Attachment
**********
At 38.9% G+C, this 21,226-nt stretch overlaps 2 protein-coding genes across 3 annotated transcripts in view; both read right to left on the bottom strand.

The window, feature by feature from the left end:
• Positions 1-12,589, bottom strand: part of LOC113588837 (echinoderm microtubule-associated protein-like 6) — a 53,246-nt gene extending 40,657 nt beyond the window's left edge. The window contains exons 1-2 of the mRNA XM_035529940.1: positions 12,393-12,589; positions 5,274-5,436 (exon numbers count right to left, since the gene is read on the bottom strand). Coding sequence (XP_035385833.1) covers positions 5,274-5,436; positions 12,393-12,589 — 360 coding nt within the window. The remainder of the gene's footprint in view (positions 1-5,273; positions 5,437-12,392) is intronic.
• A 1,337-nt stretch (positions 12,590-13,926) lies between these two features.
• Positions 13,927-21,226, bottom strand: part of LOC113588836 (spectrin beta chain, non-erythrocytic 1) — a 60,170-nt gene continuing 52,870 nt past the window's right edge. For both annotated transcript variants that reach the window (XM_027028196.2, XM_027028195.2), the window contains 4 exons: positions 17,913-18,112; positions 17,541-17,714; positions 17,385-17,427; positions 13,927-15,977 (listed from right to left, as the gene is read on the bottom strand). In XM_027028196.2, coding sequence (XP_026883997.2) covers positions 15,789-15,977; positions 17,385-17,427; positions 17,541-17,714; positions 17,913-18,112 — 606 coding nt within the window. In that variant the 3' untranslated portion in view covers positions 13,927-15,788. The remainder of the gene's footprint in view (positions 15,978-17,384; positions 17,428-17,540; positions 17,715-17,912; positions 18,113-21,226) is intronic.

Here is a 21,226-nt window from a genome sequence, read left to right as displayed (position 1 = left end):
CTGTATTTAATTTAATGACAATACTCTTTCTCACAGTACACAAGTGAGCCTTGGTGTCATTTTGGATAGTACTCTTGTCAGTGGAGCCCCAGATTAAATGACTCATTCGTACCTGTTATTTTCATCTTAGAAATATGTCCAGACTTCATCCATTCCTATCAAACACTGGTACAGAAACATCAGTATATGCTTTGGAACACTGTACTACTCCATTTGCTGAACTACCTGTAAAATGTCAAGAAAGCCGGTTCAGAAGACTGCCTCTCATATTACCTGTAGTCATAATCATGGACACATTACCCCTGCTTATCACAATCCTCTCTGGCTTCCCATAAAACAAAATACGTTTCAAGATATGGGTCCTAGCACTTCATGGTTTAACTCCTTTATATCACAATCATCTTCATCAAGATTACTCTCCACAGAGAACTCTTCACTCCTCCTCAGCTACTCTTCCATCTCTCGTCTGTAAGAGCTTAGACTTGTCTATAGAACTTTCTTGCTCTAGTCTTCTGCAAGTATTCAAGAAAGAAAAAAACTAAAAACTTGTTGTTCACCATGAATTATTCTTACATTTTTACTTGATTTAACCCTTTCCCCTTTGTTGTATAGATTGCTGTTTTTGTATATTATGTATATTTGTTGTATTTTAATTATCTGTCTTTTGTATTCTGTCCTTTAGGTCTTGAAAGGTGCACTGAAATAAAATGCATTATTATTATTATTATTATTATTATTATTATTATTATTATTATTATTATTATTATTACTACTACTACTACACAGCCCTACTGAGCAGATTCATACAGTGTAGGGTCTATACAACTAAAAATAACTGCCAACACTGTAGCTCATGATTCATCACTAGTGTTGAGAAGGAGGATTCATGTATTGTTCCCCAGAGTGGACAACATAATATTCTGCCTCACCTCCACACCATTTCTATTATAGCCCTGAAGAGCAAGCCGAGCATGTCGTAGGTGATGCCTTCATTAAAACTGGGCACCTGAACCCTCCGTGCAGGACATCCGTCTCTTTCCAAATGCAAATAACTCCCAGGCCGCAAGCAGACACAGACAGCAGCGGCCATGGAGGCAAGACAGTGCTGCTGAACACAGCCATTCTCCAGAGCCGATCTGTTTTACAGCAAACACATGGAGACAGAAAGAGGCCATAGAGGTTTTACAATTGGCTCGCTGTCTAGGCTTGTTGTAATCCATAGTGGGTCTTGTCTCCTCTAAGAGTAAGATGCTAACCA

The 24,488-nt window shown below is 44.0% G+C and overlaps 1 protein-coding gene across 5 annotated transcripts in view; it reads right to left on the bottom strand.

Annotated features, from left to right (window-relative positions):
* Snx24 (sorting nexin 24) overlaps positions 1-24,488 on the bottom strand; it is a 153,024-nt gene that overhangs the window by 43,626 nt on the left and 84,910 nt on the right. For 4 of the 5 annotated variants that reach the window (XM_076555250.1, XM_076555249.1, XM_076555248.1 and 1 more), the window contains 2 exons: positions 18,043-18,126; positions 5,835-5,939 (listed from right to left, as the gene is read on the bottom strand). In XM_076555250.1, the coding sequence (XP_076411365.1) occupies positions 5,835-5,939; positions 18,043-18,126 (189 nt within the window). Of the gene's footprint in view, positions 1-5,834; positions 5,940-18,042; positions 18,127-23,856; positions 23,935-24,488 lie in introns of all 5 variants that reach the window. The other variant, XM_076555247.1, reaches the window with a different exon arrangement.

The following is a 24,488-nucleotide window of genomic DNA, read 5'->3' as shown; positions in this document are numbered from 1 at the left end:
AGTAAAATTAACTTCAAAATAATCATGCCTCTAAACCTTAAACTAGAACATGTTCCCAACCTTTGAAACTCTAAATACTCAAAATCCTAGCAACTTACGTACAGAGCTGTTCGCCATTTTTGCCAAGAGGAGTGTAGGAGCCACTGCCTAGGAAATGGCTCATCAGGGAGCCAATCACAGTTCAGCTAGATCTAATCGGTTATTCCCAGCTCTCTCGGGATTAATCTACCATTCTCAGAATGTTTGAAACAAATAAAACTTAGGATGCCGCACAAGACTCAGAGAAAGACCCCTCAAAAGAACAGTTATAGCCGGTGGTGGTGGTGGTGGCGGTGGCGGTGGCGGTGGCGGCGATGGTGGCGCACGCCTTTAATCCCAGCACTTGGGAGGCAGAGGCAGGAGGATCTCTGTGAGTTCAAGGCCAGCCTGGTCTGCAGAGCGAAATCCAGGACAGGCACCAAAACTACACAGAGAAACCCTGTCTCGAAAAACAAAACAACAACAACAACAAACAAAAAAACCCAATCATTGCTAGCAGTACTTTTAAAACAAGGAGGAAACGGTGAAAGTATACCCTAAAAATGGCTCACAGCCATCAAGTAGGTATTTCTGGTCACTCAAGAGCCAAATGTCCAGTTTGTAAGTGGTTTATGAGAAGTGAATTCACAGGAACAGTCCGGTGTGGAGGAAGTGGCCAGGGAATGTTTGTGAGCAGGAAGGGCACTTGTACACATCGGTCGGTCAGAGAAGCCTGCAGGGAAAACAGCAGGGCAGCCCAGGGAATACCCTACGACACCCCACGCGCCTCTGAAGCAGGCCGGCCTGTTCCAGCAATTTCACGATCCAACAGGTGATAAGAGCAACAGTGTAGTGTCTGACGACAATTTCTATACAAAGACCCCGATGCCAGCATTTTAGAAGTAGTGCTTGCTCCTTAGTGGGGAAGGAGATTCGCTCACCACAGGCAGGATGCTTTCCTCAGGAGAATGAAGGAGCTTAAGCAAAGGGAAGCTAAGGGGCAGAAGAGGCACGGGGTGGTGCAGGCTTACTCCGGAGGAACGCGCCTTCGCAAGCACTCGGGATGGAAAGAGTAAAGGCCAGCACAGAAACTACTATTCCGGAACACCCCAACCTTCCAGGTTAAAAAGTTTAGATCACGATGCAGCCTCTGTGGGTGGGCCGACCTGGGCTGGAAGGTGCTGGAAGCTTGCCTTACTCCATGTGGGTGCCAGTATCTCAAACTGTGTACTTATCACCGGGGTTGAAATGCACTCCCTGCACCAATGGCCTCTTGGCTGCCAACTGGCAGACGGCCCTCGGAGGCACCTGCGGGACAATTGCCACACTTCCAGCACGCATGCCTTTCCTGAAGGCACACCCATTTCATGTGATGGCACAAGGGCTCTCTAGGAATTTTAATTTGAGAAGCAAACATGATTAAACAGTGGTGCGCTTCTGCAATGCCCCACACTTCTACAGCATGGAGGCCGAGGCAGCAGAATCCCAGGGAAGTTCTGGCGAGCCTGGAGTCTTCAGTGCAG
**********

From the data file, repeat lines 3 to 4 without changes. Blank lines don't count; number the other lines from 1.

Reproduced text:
• Positions 1-12,589, bottom strand: part of LOC113588837 (echinoderm microtubule-associated protein-like 6) — a 53,246-nt gene extending 40,657 nt beyond the window's left edge. The window contains exons 1-2 of the mRNA XM_035529940.1: positions 12,393-12,589; positions 5,274-5,436 (exon numbers count right to left, since the gene is read on the bottom strand). Coding sequence (XP_035385833.1) covers positions 5,274-5,436; positions 12,393-12,589 — 360 coding nt within the window. The remainder of the gene's footprint in view (positions 1-5,273; positions 5,437-12,392) is intronic.
• A 1,337-nt stretch (positions 12,590-13,926) lies between these two features.